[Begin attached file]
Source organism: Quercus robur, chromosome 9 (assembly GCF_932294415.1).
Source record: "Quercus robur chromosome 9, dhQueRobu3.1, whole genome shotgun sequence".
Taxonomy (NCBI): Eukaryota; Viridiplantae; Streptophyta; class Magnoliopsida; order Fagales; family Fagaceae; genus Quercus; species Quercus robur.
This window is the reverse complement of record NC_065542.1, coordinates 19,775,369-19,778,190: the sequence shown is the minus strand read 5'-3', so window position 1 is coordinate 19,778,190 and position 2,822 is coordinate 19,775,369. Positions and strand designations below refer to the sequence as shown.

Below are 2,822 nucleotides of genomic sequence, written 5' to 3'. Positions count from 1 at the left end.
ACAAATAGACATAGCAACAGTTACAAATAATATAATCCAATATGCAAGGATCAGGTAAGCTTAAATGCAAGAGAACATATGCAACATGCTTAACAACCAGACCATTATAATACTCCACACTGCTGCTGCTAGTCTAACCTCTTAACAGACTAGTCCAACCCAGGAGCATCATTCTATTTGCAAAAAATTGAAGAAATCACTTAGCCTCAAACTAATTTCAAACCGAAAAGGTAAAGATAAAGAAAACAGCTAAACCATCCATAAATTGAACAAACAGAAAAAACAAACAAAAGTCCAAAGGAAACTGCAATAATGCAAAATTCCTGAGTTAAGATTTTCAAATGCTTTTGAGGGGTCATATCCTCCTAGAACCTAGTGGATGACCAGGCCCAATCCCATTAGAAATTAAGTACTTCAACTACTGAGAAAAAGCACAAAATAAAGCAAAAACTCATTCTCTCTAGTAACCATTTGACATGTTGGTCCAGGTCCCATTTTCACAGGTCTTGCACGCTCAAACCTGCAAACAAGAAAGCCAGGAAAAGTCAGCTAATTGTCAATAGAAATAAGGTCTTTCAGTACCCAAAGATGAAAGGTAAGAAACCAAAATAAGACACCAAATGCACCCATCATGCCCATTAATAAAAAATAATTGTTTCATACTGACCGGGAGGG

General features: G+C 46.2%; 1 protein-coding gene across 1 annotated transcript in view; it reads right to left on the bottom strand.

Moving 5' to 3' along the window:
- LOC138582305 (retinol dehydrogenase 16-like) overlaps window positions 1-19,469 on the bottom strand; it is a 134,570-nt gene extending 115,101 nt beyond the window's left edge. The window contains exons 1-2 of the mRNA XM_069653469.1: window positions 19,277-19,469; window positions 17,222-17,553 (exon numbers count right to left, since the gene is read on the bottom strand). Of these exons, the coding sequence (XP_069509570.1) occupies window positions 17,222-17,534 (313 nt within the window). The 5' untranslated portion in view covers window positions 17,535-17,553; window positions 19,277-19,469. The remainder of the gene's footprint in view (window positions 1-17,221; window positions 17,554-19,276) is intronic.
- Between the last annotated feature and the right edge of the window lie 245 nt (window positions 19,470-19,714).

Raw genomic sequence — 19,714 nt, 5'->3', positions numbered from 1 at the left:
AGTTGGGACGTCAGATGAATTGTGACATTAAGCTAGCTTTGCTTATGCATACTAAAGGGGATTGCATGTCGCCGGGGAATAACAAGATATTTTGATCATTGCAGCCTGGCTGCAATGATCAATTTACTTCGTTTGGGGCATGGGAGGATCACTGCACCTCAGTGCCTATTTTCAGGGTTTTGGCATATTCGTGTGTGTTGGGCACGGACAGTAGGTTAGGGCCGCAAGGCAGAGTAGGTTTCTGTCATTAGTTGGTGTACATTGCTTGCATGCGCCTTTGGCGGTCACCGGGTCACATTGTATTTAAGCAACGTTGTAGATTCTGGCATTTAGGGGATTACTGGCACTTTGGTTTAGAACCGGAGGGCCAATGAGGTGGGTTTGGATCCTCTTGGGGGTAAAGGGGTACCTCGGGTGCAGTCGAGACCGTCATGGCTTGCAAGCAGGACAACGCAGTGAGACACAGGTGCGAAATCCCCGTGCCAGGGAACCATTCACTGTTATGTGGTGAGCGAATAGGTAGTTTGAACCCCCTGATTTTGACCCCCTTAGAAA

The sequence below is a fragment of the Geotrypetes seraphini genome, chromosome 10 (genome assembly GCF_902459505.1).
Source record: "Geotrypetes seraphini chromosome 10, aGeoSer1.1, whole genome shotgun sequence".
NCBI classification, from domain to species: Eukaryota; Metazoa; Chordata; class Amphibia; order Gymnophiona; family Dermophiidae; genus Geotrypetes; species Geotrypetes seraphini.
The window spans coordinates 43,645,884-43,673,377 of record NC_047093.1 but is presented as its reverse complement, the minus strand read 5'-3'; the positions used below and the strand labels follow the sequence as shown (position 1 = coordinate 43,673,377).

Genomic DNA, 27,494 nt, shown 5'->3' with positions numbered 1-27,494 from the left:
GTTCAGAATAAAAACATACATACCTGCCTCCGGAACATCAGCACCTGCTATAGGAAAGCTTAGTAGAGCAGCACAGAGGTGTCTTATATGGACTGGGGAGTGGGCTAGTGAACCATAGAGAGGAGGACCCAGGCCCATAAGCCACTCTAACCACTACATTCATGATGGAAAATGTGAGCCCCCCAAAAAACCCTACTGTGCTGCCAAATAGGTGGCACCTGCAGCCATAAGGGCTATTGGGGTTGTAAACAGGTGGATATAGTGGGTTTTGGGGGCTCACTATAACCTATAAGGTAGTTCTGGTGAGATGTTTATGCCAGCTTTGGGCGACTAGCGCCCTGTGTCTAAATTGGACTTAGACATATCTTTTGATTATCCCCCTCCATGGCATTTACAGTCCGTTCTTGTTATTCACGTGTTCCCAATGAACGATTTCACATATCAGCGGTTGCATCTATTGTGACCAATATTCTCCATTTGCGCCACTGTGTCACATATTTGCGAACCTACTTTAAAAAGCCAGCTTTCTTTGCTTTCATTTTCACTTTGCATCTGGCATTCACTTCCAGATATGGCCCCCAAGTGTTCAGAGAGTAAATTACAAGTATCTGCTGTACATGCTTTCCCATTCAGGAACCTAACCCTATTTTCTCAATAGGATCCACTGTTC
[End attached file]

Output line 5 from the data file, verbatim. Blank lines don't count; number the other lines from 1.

Below are 2,822 nucleotides of genomic sequence, written 5' to 3'. Positions count from 1 at the left end.